There was a knot in my stomach as I rode the subway to my first anti-G20 protest this week.
All the foreboding emails flooding my inbox had me spooked. Company instructions on gas masks, underwear choice (avoid cotton, it absorbs gas fumes), and making sure to have an escape route. My husband had just forwarded me a missive from his office administrator, suggesting staff go underground to avoid the afternoon’s protest.
I recently returned from Haiti, where one hotel owner told me he wears a bullet-proof vest whenever he drives downtown. He’s afraid of kidnappers. “Who am I afraid of,” I wondered as I climbed the stairs out of Queen station, past a phalanx of uniformed police officers.
Surely not Casey Oraa, a 25-year-old gay activist who wore a hot pink scarf and talked about the federal government’s decision to pull funding from the Gay Pride festival as we strolled side-by-side along Queen West in a sea of protesters.
Or Dagmar Werkmeister, a women’s crisis hotline counsellor who spent the morning hanging signs around the necks of city statues across the city. (My favourite adorned a woman on the Boer War statue on University: “The G-20 hurts hags and their fags.”)
Or Savoy Howe, an actress and boxer, who wielded a loudspeaker, leading the group in a chant: “We’re queer. We’re fabulous. We’re against the G20. We’re straight, we’re fabulous, we’re against the G20. We’re differently abled, we’re fabulous, we’re against the G20.”
No wonder schools are shutting down, businesses are shuttering their windows and banks are instructing their employees to dress down, to avoid attack from riotous anti-capitalists.
No wonder we need more than 5,000 police officers, a $5 million fence, a water cannon, long-range tear gas, rubber bullets and those sound guns that have been so effective in disabling Somali pirates in the Gulf of Aden.
No wonder the U.S. has slapped a travel warning on us, which Stockwell Day blames on “anarchists and the violent groups who have already indicated that they’re going to be there and they’re going to cause trouble.”
Now, a confession: I am a protester. I have marched for women’s safety, Earth Day and against the Iraq War. Nine years ago, I went to Quebec City to protest the Free Trade Area of the Americas.
I wore an “Income GAP” T-shirt I’d made (modelled after the GAP logo).
This time, I think I need one that says “I am not Osama.”
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Sure, male aggression has been on show at these economic summits since the “Battle of Seattle.” The infamous “Black Block” usually arrives and hurls tear gas canisters back over the fence at police officers, along with pucks and rocks. At some point the crowd storms the fence with the intension of “taking back the city.”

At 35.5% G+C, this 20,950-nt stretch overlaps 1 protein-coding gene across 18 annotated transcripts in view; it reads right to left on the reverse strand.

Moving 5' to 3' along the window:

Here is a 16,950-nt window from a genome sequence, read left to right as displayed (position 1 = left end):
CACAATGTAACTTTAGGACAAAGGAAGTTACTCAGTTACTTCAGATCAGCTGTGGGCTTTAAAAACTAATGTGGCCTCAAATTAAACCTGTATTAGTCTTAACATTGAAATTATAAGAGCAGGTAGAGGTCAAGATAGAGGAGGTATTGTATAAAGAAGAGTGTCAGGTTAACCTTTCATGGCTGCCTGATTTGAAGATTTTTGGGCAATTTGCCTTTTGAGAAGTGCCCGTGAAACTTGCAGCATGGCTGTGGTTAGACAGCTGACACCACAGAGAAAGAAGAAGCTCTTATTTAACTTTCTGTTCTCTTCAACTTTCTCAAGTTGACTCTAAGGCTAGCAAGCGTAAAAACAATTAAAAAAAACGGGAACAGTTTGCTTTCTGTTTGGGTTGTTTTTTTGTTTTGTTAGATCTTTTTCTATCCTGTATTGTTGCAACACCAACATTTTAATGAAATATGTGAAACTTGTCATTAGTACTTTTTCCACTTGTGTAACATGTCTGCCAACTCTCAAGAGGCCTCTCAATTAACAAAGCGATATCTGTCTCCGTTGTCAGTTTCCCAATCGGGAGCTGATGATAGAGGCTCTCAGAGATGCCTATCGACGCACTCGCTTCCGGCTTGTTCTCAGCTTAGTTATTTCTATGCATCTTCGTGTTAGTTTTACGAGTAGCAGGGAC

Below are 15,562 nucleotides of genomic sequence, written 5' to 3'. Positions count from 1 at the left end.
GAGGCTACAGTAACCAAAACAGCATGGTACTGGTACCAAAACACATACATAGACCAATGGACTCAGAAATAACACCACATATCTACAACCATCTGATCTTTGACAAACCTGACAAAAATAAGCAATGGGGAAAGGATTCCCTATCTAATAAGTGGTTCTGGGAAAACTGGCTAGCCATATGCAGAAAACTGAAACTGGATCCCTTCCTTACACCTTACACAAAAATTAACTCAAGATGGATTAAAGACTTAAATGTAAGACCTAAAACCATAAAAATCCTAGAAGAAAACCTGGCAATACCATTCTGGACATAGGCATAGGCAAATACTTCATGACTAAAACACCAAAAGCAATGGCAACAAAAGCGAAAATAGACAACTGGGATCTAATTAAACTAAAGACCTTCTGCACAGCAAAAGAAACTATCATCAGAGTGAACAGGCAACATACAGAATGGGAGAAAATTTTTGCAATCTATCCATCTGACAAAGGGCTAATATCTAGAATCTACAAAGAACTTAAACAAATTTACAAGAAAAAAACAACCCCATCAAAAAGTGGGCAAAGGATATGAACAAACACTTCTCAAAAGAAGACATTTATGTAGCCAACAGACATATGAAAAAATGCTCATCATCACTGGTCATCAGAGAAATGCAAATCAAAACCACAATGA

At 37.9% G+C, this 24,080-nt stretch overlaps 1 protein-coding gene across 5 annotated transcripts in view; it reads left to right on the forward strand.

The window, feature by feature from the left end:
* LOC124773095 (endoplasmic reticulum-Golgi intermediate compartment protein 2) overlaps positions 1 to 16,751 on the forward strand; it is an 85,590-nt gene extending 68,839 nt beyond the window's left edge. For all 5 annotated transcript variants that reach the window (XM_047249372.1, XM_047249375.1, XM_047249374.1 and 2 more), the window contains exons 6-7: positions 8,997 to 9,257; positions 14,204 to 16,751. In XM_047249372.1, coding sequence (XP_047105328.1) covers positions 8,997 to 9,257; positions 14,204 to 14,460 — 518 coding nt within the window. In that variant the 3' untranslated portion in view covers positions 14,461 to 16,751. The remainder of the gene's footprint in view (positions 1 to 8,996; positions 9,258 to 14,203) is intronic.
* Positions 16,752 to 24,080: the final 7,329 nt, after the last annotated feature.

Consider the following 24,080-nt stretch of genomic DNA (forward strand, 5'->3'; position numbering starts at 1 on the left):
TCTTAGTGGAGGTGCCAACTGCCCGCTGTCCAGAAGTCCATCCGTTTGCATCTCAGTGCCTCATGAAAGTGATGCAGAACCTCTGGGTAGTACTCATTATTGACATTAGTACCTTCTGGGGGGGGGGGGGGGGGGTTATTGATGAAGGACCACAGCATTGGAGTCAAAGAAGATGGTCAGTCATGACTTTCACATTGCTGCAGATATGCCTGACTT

But never, to my knowledge, has a so-called anarchist protester attacked a person passing by en route to work or lunch.
Let’s remember: only one person has been killed at a G8 protest, and it was a protester shot in Genoa by a jumpy police officer.
My second protest was against mining and the tar sands. It started yesterday morning in a park on Bathurst, just south of Dundas. Protesters wore hazmat suits and clown noses and carried a giant black oil pipe puppet, with the head of a dragon. Some Concordia students had smothered their bodies with coffee grounds and cocoa, so they looked drenched in oil. They cycled to Toronto for the protest.
The cops were on all sides —on foot, on bikes or motorcycles, in paddy wagons or unmarked minivans.
The protest was boisterous and peaceful. People danced and sang and talked to strangers — which is the greatest thing about protests. Still, it’s hard not to feel anxious when you are surrounded by guns.
Lara Mrosovsky works at a children’s garden. She was arrested on Monday after handing a bamboo flag pole to a protester friend. Mrosovsky was detained for hours, she said. But, police dropped charges of obstructing justice and carrying “burglary tools” when they realized said tools were in fact her work keys.
“These are symptoms of the police overreacting,” said Mrosovsky, 31.
I still haven’t decided if I will carry a home-made gas mask to the protests later this week. I was gassed in Quebec City, and remember how much it stung my eyes and burned my lungs. But the thought of carrying war apparatus to a protest appalls me. It is an acceptance of that post-9/11 corollary that links protests to battle. I am a protester, not a terrorist.
But I do know who frightens me.
On my bike ride to yesterday’s rally, I suddenly found myself behind a pack of cycling officers, each weighed down with a riot mask, plastic handcuffs and a gas mask. One officer kept unclipping his gun at his waist and pulling it from the holster as he pedalled.
Surely they aren’t on such high alert for an environmental march across town, I ventured.
“The natives are coming to town today,” he answered solemnly. “They want to bust things up.”